Maybe I just live in a Catholic ghetto, but the Millenials around me seem more likely to take things like ‘Sunday obligation’ seriously than their parents’ generation, and they use things like Facebook and Twitter to reinforce those beliefs with each other. But I know that’s just anecdotal and doesn’t necessarily indicate a wider trend.

    1. Anthony Ruff, OSB Avatar
      Anthony Ruff, OSB

      Hi Ben,

      Thanks for yoru comment. You and I both assent to sacraments, priesthood, and Sunday obligation. Obviously I don’t want to undermine or diminish any of those! I posted this article because there is so much data showing that young people in the US, and young Catholics in particular, are separating themselves from organized religion like never before. I don’t know that this article’s explanation for why is that convincing. But I’m so interested in finding out why young Catholics are drifting away that I’m willing to listen to any possible explanations. I’m glad you know Millennials who are committed. So do I. The data shows, alas, that this is not representative of the general trend.



  6. Adrian Michael Avatar
    Adrian Michael

    I think he is on to something. Where do young adults find a community that accepts them the way they are? I truly doubt that the new translation with its akward language will excite that generation or any generation. As a Church we had a wonderful opportunity to produce prayers that would be beautiful and give inspiration to our people. Instead we held up literal adherence to Latin as a priority. I think young adults and many of us realize that the church is often perplexed in responding to the needs of its parishoners. It is disheartening to see so many people leave the church and a church unable to ask itself ‘what do we do.’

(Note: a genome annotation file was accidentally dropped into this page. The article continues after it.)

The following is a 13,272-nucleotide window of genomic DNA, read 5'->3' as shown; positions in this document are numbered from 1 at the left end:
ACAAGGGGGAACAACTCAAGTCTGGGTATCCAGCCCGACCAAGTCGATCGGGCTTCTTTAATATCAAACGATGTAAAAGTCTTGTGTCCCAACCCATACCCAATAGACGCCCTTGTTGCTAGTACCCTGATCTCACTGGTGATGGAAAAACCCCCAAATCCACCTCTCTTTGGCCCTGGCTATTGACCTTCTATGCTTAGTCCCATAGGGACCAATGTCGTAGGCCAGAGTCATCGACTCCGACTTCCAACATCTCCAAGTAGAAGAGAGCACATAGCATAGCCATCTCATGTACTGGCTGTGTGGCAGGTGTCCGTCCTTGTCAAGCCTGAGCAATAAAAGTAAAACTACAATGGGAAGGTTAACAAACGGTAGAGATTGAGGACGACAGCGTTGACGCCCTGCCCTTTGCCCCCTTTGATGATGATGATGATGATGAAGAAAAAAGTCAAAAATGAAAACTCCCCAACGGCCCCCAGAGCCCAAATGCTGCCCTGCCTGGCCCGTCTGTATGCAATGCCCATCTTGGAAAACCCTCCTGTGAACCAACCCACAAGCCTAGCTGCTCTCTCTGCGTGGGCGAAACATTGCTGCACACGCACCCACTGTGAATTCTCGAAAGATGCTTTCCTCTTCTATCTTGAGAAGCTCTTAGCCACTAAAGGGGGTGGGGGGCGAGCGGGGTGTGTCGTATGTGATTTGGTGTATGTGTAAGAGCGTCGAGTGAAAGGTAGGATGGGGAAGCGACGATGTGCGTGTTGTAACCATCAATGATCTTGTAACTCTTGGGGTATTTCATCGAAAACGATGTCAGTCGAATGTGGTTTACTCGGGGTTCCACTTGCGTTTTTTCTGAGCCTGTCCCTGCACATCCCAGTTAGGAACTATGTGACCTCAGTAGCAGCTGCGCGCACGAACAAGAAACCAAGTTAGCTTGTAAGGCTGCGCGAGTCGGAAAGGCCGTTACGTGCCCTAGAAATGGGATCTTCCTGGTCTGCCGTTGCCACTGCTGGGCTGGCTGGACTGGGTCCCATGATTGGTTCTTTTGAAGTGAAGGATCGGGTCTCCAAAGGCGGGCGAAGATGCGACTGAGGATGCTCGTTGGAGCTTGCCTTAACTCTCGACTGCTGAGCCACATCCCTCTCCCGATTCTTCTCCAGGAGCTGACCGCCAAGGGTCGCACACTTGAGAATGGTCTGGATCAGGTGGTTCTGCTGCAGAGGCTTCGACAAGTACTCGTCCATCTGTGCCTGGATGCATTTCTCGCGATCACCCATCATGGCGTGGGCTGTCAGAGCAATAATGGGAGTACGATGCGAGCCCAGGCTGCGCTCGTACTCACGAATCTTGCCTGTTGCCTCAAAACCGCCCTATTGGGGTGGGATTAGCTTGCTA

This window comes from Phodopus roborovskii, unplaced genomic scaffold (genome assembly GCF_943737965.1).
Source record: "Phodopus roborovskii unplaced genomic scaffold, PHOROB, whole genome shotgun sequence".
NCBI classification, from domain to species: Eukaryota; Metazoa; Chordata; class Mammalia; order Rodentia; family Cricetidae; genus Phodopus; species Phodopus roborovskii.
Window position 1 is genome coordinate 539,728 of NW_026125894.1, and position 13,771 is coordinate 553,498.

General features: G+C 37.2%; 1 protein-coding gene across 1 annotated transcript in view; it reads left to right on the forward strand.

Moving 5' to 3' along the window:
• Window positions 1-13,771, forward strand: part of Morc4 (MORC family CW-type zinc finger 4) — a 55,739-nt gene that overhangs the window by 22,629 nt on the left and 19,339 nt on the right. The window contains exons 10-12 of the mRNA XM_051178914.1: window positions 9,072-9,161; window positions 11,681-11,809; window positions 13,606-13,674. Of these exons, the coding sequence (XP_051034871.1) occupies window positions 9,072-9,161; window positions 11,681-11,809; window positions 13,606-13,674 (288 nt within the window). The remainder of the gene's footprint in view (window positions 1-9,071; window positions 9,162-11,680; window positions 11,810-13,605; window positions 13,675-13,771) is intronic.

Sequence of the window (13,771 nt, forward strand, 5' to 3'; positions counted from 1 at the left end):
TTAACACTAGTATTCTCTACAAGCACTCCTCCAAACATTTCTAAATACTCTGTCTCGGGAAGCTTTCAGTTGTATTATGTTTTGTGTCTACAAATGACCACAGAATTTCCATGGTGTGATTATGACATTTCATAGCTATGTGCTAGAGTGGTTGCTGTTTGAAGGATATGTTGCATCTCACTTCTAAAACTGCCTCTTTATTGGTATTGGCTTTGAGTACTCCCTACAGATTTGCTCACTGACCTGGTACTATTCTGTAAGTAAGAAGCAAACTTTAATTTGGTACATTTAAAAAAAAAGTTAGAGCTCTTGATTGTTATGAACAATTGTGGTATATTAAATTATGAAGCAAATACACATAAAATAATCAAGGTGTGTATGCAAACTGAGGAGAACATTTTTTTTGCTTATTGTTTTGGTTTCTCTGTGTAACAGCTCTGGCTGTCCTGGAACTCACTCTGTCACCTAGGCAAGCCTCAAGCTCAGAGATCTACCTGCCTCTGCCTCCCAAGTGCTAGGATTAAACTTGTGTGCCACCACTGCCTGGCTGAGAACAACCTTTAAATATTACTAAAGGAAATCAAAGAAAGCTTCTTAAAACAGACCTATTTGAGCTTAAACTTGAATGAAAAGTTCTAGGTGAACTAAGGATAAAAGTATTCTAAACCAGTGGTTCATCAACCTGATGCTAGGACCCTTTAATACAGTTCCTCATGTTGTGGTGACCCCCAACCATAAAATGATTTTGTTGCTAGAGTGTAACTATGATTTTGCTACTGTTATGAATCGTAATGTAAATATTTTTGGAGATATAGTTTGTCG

7. Joe O'Leary Avatar

    Adrian Michael, you have sighted the real tragedy of this new translation — as with so many church failures since 1965 it is a case of lost opportunities. The translation debacle is only one in a long series of symptoms of a church disconnect from contemporary people. It is an epiphany of how far we have drifted into stagnant irrelevance.

  8. Adrian Michael Avatar
    Adrian Michael

    Thanks Joe

    Kenny, I appreciate your insights. I said we had an
    ‘opportunity’ for beautiful prayers. We missed it. Yes, I like the present translation, but I would have been excited to see something better. I suppose you like the 2010 text. I must be missing something.